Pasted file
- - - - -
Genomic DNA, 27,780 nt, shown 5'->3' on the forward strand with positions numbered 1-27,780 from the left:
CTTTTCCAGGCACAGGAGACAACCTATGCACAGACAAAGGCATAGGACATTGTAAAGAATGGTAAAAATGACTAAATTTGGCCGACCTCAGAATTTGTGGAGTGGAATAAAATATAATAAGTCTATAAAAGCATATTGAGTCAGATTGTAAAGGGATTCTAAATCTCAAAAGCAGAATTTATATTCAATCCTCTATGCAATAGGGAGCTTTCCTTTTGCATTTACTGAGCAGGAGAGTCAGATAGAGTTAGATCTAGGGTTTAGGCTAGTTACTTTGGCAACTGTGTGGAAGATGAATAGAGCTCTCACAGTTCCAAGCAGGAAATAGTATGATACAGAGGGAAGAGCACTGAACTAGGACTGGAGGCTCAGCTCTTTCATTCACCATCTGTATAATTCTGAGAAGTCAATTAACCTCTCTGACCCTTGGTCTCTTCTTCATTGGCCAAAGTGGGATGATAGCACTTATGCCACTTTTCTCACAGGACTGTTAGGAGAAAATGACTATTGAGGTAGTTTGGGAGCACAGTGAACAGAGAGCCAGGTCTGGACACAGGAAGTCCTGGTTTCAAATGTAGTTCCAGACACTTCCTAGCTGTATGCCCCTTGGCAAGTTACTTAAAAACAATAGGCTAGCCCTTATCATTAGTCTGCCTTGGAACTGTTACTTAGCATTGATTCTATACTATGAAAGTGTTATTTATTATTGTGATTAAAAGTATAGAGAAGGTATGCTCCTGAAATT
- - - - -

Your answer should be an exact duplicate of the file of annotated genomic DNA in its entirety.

Genomic DNA, 27,780 nt, shown 5'->3' on the forward strand with positions numbered 1-27,780 from the left:
CTTTTCCAGGCACAGGAGACAACCTATGCACAGACAAAGGCATAGGACATTGTAAAGAATGGTAAAAATGACTAAATTTGGCCGACCTCAGAATTTGTGGAGTGGAATAAAATATAATAAGTCTATAAAAGCATATTGAGTCAGATTGTAAAGGGATTCTAAATCTCAAAAGCAGAATTTATATTCAATCCTCTATGCAATAGGGAGCTTTCCTTTTGCATTTACTGAGCAGGAGAGTCAGATAGAGTTAGATCTAGGGTTTAGGCTAGTTACTTTGGCAACTGTGTGGAAGATGAATAGAGCTCTCACAGTTCCAAGCAGGAAATAGTATGATACAGAGGGAAGAGCACTGAACTAGGACTGGAGGCTCAGCTCTTTCATTCACCATCTGTATAATTCTGAGAAGTCAATTAACCTCTCTGACCCTTGGTCTCTTCTTCATTGGCCAAAGTGGGATGATAGCACTTATGCCACTTTTCTCACAGGACTGTTAGGAGAAAATGACTATTGAGGTAGTTTGGGAGCACAGTGAACAGAGAGCCAGGTCTGGACACAGGAAGTCCTGGTTTCAAATGTAGTTCCAGACACTTCCTAGCTGTATGCCCCTTGGCAAGTTACTTAAAAACAATAGGCTAGCCCTTATCATTAGTCTGCCTTGGAACTGTTACTTAGCATTGATTCTATACTATGAAAGTGTTATTTATTATTGTGATTAAAAGTATAGAGAAGGTATGCTCCTGAAATT